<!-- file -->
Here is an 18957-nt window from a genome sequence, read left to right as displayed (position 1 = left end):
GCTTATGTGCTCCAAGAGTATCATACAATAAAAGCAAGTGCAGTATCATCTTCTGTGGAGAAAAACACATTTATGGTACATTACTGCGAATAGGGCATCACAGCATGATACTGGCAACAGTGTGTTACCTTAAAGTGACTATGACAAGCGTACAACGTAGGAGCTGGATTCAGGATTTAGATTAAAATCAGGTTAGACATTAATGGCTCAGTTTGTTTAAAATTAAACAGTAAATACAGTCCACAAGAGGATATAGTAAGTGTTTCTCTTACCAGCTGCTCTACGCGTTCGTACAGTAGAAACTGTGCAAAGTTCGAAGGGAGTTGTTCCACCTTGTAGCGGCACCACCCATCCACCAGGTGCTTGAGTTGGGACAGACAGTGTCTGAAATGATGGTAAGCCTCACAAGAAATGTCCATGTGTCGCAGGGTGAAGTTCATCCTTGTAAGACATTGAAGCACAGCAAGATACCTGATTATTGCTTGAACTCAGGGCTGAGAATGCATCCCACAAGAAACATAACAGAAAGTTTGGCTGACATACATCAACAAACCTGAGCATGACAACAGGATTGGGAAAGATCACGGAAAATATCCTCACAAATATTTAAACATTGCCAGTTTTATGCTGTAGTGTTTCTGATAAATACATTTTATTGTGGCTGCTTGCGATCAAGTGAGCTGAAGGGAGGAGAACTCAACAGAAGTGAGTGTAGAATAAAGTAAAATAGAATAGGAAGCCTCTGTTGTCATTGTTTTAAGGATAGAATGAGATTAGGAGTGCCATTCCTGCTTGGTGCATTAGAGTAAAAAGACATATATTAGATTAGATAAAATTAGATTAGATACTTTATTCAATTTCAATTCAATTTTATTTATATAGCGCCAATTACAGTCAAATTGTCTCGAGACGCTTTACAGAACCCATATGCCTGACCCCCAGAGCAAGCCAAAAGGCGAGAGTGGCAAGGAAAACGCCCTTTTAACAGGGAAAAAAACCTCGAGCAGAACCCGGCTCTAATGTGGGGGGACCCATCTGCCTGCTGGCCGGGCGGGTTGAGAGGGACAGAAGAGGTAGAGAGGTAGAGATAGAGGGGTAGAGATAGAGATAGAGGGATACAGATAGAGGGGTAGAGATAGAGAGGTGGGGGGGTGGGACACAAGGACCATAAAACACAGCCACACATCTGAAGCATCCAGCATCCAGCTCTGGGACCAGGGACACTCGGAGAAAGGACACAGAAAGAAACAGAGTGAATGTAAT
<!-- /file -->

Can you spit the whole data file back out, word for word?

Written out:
Here is an 18957-nt window from a genome sequence, read left to right as displayed (position 1 = left end):
GCTTATGTGCTCCAAGAGTATCATACAATAAAAGCAAGTGCAGTATCATCTTCTGTGGAGAAAAACACATTTATGGTACATTACTGCGAATAGGGCATCACAGCATGATACTGGCAACAGTGTGTTACCTTAAAGTGACTATGACAAGCGTACAACGTAGGAGCTGGATTCAGGATTTAGATTAAAATCAGGTTAGACATTAATGGCTCAGTTTGTTTAAAATTAAACAGTAAATACAGTCCACAAGAGGATATAGTAAGTGTTTCTCTTACCAGCTGCTCTACGCGTTCGTACAGTAGAAACTGTGCAAAGTTCGAAGGGAGTTGTTCCACCTTGTAGCGGCACCACCCATCCACCAGGTGCTTGAGTTGGGACAGACAGTGTCTGAAATGATGGTAAGCCTCACAAGAAATGTCCATGTGTCGCAGGGTGAAGTTCATCCTTGTAAGACATTGAAGCACAGCAAGATACCTGATTATTGCTTGAACTCAGGGCTGAGAATGCATCCCACAAGAAACATAACAGAAAGTTTGGCTGACATACATCAACAAACCTGAGCATGACAACAGGATTGGGAAAGATCACGGAAAATATCCTCACAAATATTTAAACATTGCCAGTTTTATGCTGTAGTGTTTCTGATAAATACATTTTATTGTGGCTGCTTGCGATCAAGTGAGCTGAAGGGAGGAGAACTCAACAGAAGTGAGTGTAGAATAAAGTAAAATAGAATAGGAAGCCTCTGTTGTCATTGTTTTAAGGATAGAATGAGATTAGGAGTGCCATTCCTGCTTGGTGCATTAGAGTAAAAAGACATATATTAGATTAGATAAAATTAGATTAGATACTTTATTCAATTTCAATTCAATTTTATTTATATAGCGCCAATTACAGTCAAATTGTCTCGAGACGCTTTACAGAACCCATATGCCTGACCCCCAGAGCAAGCCAAAAGGCGAGAGTGGCAAGGAAAACGCCCTTTTAACAGGGAAAAAAACCTCGAGCAGAACCCGGCTCTAATGTGGGGGGACCCATCTGCCTGCTGGCCGGGCGGGTTGAGAGGGACAGAAGAGGTAGAGAGGTAGAGATAGAGGGGTAGAGATAGAGATAGAGGGATACAGATAGAGGGGTAGAGATAGAGAGGTGGGGGGGTGGGACACAAGGACCATAAAACACAGCCACACATCTGAAGCATCCAGCATCCAGCTCTGGGACCAGGGACACTCGGAGAAAGGACACAGAAAGAAACAGAGTGAATGTAAT